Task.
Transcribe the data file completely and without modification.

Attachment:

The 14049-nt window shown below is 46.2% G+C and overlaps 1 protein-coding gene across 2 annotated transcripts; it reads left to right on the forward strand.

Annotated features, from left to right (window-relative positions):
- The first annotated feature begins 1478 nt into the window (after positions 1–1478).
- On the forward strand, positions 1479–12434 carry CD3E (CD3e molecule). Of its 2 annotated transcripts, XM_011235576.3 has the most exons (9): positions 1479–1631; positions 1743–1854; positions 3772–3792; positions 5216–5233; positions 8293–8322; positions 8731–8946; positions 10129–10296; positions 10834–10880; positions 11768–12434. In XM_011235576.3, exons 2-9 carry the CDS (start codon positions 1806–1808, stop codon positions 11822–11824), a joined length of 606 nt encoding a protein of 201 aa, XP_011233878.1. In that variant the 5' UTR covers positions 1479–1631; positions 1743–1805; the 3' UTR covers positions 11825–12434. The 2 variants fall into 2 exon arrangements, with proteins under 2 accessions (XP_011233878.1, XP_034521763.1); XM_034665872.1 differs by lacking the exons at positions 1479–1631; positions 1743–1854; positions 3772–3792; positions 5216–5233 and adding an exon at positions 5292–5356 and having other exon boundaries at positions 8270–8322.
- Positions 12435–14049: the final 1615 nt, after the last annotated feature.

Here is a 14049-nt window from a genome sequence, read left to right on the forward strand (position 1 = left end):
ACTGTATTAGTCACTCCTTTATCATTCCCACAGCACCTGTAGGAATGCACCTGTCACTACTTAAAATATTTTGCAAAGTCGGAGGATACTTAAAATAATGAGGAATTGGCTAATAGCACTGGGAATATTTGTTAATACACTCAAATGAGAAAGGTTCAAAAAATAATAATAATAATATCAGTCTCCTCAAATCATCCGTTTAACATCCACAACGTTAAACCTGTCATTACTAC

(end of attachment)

The 14049-nt window shown below is 46.2% G+C and overlaps 1 protein-coding gene across 2 annotated transcripts; it reads left to right on the forward strand.

Annotated features, from left to right (window-relative positions):
- The first annotated feature begins 1478 nt into the window (after positions 1–1478).
- On the forward strand, positions 1479–12434 carry CD3E (CD3e molecule). Of its 2 annotated transcripts, XM_011235576.3 has the most exons (9): positions 1479–1631; positions 1743–1854; positions 3772–3792; positions 5216–5233; positions 8293–8322; positions 8731–8946; positions 10129–10296; positions 10834–10880; positions 11768–12434. In XM_011235576.3, exons 2-9 carry the CDS (start codon positions 1806–1808, stop codon positions 11822–11824), a joined length of 606 nt encoding a protein of 201 aa, XP_011233878.1. In that variant the 5' UTR covers positions 1479–1631; positions 1743–1805; the 3' UTR covers positions 11825–12434. The 2 variants fall into 2 exon arrangements, with proteins under 2 accessions (XP_011233878.1, XP_034521763.1); XM_034665872.1 differs by lacking the exons at positions 1479–1631; positions 1743–1854; positions 3772–3792; positions 5216–5233 and adding an exon at positions 5292–5356 and having other exon boundaries at positions 8270–8322.
- Positions 12435–14049: the final 1615 nt, after the last annotated feature.

Here is a 14049-nt window from a genome sequence, read left to right on the forward strand (position 1 = left end):
ACTGTATTAGTCACTCCTTTATCATTCCCACAGCACCTGTAGGAATGCACCTGTCACTACTTAAAATATTTTGCAAAGTCGGAGGATACTTAAAATAATGAGGAATTGGCTAATAGCACTGGGAATATTTGTTAATACACTCAAATGAGAAAGGTTCAAAAAATAATAATAATAATATCAGTCTCCTCAAATCATCCGTTTAACATCCACAACGTTAAACCTGTCATTACTAC